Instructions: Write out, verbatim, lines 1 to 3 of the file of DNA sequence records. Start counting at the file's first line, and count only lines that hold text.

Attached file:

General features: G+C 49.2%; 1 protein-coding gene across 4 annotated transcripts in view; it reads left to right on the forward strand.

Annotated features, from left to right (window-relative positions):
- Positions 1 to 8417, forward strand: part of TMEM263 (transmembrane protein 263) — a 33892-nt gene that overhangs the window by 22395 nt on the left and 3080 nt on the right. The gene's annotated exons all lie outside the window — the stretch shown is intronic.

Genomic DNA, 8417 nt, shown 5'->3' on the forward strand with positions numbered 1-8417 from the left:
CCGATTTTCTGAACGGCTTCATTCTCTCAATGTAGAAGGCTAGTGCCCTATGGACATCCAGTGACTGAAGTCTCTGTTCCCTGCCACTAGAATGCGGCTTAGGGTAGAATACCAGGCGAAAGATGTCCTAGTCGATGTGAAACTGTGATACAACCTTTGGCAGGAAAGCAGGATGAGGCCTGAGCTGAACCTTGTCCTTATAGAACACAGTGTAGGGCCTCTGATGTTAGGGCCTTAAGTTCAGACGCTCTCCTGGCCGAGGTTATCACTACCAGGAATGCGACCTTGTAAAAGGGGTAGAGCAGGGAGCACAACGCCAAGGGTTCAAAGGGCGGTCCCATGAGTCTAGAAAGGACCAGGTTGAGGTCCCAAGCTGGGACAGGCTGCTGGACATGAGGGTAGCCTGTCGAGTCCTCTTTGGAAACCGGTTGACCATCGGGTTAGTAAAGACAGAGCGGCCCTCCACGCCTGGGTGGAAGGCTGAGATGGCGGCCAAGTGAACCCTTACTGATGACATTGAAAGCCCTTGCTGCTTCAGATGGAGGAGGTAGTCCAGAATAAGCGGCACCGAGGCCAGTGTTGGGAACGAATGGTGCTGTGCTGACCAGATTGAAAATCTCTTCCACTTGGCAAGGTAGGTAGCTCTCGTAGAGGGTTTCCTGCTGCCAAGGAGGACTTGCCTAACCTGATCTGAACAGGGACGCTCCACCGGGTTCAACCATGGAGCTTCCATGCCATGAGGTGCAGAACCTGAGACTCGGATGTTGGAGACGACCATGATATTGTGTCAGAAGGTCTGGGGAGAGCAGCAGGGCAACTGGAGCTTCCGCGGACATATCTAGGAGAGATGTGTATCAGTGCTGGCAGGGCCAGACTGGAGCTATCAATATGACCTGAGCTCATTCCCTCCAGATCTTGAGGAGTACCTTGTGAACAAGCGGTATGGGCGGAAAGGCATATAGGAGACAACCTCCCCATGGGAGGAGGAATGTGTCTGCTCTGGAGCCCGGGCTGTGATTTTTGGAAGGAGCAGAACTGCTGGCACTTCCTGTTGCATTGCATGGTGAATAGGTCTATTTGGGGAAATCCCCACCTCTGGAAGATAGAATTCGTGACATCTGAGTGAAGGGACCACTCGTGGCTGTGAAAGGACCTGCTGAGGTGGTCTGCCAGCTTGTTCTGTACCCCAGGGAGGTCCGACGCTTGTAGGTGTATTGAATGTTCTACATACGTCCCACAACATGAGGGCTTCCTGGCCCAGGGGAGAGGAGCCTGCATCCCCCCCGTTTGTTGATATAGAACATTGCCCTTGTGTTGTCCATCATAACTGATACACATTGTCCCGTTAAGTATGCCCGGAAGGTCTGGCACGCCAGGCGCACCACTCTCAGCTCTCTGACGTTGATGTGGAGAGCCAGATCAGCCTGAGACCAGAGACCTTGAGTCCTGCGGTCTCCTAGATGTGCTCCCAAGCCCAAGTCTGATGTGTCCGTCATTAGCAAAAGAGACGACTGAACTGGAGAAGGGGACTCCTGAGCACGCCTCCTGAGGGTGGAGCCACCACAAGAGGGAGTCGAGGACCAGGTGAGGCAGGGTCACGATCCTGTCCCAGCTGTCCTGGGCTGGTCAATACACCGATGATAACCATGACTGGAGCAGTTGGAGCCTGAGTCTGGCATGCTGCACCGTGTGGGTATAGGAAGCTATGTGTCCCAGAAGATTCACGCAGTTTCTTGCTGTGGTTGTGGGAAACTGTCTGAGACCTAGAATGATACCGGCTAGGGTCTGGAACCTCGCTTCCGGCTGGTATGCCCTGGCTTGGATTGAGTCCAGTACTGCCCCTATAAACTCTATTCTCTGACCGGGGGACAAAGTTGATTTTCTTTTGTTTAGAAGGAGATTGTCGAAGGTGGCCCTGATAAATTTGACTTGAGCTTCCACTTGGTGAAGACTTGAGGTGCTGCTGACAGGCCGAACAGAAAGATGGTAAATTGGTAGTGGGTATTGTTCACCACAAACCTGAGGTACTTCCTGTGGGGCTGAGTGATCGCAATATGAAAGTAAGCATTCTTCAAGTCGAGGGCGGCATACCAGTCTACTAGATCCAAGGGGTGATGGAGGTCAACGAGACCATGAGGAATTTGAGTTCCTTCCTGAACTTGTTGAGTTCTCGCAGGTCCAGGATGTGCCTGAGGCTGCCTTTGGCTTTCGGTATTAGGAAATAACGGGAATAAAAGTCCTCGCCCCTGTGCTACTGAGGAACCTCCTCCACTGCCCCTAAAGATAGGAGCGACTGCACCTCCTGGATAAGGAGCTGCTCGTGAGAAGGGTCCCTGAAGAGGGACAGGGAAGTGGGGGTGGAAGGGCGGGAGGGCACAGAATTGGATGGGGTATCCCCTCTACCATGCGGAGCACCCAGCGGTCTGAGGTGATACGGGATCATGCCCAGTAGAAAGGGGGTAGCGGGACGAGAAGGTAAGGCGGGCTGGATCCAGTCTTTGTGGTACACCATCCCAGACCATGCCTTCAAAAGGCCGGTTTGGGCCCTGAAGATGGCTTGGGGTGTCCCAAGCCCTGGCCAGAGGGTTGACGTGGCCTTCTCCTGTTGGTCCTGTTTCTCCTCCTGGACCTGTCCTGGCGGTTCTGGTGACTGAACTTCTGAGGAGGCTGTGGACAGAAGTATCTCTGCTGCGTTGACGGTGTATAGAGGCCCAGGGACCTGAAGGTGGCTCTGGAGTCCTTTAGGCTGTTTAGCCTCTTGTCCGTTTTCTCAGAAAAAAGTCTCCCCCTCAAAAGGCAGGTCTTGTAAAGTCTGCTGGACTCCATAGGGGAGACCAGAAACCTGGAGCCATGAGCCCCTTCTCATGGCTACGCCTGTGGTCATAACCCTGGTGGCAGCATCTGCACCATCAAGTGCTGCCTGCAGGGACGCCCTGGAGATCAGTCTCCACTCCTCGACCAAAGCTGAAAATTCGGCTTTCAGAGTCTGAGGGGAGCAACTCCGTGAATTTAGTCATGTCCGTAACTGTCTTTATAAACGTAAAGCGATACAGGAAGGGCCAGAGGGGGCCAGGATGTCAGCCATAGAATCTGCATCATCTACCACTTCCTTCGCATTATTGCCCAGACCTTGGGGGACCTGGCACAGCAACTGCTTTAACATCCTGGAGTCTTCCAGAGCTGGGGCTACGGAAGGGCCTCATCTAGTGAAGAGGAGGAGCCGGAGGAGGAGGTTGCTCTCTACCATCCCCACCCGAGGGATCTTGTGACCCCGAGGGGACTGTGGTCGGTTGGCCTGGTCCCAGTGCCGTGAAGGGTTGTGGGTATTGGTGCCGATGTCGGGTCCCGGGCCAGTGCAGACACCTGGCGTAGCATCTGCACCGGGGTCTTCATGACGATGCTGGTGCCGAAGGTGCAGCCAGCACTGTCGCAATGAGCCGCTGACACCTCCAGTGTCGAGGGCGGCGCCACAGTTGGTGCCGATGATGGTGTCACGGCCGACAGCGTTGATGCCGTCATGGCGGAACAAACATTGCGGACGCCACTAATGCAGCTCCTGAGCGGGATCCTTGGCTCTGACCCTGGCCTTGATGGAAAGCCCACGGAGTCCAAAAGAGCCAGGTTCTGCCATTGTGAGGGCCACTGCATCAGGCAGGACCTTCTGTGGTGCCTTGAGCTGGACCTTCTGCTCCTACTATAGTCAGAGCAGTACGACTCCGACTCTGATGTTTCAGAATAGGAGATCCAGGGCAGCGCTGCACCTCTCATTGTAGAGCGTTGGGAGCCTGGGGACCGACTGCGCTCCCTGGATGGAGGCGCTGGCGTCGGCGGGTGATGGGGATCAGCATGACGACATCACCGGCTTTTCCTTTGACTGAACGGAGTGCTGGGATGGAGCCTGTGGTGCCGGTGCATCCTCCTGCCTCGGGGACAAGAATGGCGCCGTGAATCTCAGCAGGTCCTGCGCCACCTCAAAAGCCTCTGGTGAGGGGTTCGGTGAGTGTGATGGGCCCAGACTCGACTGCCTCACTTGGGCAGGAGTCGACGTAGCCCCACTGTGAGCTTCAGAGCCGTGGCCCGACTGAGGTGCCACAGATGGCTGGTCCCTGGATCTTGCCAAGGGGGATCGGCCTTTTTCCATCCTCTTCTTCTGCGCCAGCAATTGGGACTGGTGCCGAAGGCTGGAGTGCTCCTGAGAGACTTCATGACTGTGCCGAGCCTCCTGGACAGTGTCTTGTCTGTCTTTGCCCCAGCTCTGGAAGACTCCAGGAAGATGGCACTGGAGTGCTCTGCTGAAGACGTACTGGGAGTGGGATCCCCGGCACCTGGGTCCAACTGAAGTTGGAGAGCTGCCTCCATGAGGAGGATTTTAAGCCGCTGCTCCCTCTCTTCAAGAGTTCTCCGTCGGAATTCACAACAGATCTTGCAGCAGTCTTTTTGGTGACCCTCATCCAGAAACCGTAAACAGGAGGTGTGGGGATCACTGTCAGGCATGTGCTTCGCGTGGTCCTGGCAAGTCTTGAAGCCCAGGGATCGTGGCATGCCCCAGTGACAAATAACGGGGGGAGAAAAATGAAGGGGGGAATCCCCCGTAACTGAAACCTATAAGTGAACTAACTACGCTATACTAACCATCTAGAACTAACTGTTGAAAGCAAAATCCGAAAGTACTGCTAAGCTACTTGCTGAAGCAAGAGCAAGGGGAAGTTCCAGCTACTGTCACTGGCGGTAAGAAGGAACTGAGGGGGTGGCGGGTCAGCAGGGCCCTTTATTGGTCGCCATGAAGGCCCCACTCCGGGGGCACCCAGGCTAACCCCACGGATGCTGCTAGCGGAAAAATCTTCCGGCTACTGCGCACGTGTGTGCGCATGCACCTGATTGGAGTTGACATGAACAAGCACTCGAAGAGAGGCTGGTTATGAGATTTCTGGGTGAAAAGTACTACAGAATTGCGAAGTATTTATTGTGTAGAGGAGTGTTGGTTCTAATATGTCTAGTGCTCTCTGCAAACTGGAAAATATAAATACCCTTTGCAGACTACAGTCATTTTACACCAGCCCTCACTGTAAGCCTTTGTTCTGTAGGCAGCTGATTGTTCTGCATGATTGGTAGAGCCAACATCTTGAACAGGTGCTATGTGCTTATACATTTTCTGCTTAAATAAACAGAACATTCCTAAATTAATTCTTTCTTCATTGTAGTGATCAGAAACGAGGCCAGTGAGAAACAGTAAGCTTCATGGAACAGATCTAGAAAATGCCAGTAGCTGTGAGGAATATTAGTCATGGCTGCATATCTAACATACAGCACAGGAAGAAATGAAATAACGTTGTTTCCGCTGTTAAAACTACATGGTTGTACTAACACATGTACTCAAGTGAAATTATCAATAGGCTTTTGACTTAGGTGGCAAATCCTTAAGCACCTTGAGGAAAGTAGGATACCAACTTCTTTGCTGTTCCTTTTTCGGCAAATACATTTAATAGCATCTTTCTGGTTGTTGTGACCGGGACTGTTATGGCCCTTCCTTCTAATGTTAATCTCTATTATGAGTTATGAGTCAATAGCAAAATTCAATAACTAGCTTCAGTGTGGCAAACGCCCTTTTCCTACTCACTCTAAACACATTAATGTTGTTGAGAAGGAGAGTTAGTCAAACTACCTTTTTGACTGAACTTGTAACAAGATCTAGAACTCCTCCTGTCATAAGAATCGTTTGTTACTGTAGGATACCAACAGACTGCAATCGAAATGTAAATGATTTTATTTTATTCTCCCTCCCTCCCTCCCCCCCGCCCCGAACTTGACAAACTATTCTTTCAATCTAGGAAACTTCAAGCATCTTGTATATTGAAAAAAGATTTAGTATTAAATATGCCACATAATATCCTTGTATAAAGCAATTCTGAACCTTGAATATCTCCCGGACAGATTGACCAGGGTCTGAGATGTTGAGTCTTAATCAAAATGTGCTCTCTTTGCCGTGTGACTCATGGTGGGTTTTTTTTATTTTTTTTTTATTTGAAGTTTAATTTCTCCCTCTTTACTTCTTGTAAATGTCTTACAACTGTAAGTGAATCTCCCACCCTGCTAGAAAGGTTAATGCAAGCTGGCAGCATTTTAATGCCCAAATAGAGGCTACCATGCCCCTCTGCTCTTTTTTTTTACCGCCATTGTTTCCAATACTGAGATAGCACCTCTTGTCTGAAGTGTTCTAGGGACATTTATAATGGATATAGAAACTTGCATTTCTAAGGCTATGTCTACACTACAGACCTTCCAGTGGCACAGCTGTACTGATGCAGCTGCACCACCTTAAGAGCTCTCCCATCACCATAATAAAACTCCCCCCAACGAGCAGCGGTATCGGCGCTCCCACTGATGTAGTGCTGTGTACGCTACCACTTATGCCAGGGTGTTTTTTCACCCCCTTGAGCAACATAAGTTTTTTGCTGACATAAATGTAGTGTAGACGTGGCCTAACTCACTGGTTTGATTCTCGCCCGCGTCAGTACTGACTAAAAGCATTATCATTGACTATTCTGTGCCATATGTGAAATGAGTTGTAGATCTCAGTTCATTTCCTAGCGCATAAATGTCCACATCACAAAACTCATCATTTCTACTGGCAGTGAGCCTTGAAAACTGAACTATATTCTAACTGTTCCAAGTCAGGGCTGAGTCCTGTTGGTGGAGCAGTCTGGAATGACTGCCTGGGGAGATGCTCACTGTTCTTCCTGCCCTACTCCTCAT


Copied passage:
General features: G+C 49.2%; 1 protein-coding gene across 4 annotated transcripts in view; it reads left to right on the forward strand.

Annotated features, from left to right (window-relative positions):
- Positions 1 to 8417, forward strand: part of TMEM263 (transmembrane protein 263) — a 33892-nt gene that overhangs the window by 22395 nt on the left and 3080 nt on the right. The gene's annotated exons all lie outside the window — the stretch shown is intronic.